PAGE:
The Story Of Kiss’ Record Label Scamming Them

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Kiss learned a significant lesson concerning the record label dishonest activity when they grudgingly accepted to record a “tacky” cover tune for a promotional campaign – and then had the song published as a single and added to an album against their decisions.

Confronted with less than impressive opening sales of their self-titled 1974 debut, the band hesitantly agreed to record a lyrically renewed version of Bobby Rydell’s 1959 hit “Kissin’ Time” to use in a set of local radio kissing competitions intended to increase sales of the album. According to bassist and singer Gene Simmons, the entire process took less than an hour.

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“It wasn’t a song we would have chosen,” he diplomatically told in the 2001 book Kiss and Make-Up. “But [Casablanca Records boss] Neil [Bogart] was insistent: he was a real promoter, and he believed it would be a successful gimmick.”

“I thought it was tacky. The bands I looked up to wouldn’t do something like that. …Neil assured us our recording would be used for background music in a radio spot for the contest, nothing else,” guitarist and lead singer Paul Stanley recollected in his 2014 book Face the Music. “Of course, no sooner had we cut the not-particularly-great rendition of the song than Neil issued it as a single.” The song was also included in later pressings of Kiss.  

The track caused at least a decent impression on the pop charts, peaking at No. 83 on Billboard‘s singles charts. And the local contests, which highlighted young couples striving to see who could make out for the longest amount of time, created some press coverage. But recording a “tacky” cover wasn’t how Kiss wanted to establish themselves.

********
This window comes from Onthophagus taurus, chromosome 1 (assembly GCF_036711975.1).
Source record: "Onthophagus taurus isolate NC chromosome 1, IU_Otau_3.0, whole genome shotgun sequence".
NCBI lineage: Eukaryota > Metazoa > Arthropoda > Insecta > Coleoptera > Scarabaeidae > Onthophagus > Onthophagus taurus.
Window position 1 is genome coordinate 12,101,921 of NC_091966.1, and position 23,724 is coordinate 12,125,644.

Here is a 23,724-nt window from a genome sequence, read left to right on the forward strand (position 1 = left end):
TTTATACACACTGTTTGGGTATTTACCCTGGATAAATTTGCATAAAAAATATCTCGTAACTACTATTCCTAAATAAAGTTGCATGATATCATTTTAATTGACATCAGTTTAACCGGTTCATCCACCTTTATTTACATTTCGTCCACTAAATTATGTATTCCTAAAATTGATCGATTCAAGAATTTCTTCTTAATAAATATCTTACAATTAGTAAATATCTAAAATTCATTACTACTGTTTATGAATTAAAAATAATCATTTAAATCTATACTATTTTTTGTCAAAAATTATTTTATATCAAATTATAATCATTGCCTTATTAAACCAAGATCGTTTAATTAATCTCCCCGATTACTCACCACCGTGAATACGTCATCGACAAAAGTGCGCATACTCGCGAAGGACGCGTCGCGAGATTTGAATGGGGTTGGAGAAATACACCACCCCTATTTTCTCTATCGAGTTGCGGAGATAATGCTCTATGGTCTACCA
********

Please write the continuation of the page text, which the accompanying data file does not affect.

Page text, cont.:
“We were perfectly capable of writing our own material,” Stanley explained in 2003’s Kiss: Behind the Mask. “Neil, bless his soul if he could get you a hit today and ruin your career that was well worth it, cause you’d have have had a hit.”

Stanley’s doubts were confirmed when the group agreed to perform at one of the contests. “I walked in there, in full makeup, feeling very full of myself, and strolled over to a couple who had their lips locked,” he remembered in Face the Music. “I bent down — we had our platform boots on — and the guy, while keeping his lips in contact with the girl’s, looked out of the side of his eyes and said, ‘who the hell are you?’ They were just two kids in a kissing contest. They had no idea it had anything to do with us.”

The campaign finished with Simmons getting interviewed beside the competition champs on The Mike Douglas Show, after which the group got an opportunity to swagger their stuff on national TV. “Needless to say, we weren’t the show’s usual fare, and we played up our strangeness,” he explained in Kiss and Make-Up. “We performed ‘Firehouse,’ and it was a real spectacle: plenty of pyrotechnics, plenty of makeup and so forth. As a performing group, we were really hitting our stride.”

The taping had an also humorous backstage confrontation between Simmons and another guest, actor Totie Fields. “At one point she said, ‘Who are you supposed to be?’ ‘I’m evil incarnate,’ I said, giving my best scowl. ‘No, you’re not,’ she shot right back. ‘You can’t fool me. You’re probably some nice Jewish kid from Long Island.'”